A mysterious Christmas tree in the rainforest of Brazil has turned up a treasure trove of human remains, including human remains from more than 10,000 years ago.
The tree was found in an Amazonian forest in July and was transported to a Brazilian hospital in December.
It has so far raised more than $6 million for researchers to study the ancient remains.
Researchers hope to extract DNA from the bones to reconstruct the age and gender of the tree’s owner.
Dr. Carlos Lopes de Oliveira from the University of Sao Paulo in Brazil told the BBC that the human remains could help to reconstruct an earlier version of the forest in which the tree was discovered.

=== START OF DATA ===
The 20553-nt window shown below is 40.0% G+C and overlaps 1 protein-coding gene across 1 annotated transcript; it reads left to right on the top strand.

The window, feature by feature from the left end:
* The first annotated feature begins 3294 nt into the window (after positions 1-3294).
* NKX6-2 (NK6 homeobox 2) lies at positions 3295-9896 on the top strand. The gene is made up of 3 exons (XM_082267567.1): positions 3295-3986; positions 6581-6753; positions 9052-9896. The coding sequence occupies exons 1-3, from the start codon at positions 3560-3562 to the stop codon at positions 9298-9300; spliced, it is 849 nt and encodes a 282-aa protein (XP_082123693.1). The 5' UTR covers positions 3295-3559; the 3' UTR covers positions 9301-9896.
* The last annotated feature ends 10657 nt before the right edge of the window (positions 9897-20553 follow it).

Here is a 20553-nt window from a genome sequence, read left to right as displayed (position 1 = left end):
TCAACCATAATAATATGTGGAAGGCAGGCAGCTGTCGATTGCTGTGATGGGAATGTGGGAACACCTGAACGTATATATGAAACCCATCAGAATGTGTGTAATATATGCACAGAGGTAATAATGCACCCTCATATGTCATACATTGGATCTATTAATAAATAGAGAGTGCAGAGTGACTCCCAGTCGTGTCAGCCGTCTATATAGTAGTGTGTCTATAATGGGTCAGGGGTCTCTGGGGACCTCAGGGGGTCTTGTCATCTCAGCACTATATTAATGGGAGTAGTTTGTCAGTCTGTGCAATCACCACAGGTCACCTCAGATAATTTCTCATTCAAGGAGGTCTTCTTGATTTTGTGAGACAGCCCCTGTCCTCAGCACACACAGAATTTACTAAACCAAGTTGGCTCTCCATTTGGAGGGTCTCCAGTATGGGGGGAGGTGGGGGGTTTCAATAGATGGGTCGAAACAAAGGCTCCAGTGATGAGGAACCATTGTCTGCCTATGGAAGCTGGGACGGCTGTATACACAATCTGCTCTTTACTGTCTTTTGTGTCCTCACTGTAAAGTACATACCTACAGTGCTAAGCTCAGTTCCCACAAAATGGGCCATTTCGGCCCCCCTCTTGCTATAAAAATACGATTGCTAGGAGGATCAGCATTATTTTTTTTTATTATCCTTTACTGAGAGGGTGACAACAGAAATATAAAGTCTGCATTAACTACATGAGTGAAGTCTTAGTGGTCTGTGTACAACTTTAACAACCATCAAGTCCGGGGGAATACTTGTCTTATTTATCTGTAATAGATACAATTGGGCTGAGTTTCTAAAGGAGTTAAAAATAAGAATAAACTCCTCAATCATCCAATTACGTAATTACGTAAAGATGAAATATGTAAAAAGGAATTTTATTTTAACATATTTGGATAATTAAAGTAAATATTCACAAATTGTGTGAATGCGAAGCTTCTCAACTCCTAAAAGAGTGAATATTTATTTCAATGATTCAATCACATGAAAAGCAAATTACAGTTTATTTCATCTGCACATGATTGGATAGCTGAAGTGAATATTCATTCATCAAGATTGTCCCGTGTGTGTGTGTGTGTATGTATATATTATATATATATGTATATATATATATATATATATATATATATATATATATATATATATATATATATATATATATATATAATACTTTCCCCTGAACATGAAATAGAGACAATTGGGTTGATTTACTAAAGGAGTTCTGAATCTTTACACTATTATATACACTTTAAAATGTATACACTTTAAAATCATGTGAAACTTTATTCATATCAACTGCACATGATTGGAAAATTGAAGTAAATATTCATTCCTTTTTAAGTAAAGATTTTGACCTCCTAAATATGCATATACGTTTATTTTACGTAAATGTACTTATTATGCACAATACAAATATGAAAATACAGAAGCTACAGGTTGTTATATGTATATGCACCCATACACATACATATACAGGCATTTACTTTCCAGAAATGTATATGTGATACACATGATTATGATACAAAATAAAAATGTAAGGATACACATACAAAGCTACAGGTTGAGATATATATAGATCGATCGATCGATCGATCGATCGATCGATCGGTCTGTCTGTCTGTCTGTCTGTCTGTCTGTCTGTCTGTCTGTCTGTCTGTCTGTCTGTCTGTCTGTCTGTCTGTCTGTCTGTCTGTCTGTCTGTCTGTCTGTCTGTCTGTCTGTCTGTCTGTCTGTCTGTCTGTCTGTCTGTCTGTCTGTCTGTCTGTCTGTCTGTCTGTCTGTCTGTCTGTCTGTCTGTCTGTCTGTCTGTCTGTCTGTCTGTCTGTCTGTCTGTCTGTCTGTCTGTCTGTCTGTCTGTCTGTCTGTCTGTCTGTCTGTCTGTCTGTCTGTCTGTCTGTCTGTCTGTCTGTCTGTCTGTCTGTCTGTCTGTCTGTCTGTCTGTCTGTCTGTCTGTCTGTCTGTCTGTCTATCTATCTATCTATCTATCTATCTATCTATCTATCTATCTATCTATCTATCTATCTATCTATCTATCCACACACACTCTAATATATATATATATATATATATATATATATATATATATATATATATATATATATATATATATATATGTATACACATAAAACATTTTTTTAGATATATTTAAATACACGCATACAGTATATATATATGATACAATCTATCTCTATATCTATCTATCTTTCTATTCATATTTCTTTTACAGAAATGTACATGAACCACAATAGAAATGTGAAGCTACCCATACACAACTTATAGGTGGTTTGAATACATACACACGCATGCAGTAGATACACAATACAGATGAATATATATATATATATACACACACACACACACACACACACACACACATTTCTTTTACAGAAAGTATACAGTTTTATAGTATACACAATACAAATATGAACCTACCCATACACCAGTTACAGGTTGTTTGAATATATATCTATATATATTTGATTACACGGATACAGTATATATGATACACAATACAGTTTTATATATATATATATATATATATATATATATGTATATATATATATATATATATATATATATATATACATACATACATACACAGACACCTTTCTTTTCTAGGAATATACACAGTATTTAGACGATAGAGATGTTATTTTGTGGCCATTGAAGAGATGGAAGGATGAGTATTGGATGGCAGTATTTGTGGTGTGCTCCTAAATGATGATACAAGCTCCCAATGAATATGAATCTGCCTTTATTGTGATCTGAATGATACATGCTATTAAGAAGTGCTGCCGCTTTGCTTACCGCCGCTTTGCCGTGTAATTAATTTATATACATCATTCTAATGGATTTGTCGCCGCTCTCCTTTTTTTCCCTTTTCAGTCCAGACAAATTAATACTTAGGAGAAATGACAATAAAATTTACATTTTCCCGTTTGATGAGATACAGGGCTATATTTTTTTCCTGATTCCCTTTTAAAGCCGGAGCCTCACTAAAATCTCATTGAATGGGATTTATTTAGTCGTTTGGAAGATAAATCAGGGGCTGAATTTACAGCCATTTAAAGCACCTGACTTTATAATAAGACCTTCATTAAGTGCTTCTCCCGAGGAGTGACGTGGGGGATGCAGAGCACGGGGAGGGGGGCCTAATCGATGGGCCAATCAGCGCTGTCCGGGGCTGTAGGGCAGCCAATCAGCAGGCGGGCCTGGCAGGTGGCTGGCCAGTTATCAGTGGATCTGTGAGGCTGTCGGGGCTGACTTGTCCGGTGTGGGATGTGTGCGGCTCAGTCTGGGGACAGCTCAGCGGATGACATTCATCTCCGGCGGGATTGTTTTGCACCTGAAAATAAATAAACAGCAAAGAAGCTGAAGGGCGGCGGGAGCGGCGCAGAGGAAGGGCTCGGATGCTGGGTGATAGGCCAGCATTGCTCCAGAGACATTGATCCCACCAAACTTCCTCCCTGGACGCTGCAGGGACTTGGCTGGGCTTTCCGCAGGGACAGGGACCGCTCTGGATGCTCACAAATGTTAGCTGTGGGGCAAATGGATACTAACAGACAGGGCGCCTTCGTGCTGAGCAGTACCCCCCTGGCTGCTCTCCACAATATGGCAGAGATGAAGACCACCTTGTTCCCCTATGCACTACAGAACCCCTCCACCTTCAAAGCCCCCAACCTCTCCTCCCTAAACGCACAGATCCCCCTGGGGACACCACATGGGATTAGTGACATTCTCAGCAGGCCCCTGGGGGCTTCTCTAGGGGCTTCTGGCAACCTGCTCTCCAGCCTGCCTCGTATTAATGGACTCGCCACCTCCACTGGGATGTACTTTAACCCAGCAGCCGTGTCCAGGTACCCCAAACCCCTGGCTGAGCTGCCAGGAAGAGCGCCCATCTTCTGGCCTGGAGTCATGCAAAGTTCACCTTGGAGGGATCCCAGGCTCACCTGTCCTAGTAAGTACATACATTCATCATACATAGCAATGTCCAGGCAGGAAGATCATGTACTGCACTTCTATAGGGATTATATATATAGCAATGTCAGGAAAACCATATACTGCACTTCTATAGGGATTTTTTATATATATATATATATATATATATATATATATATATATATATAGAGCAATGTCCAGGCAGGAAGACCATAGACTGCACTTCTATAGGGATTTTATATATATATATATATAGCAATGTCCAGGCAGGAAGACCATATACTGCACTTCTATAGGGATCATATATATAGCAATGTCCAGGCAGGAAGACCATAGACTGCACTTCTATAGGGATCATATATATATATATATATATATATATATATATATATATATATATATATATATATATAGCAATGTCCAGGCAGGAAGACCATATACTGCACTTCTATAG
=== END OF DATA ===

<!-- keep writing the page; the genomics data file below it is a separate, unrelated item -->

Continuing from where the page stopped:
The remains of the man and woman, both between the ages of 75 and 85, have been in the museum since the early 1990s.
They are said to have been part of a population that lived in the area before it was lost to the forest.
They were buried with other human remains and were taken to the university’s museum, where they were studied for about 30 years, according to Brazilian newspaper Folha de São Paulo.
The remains were moved to the University Hospital of São Carlos de Monteiro in Brazil, and the remains are now on display in the same room as the human bones.
The University of Rio de Janeiro is also said to be interested in the remains.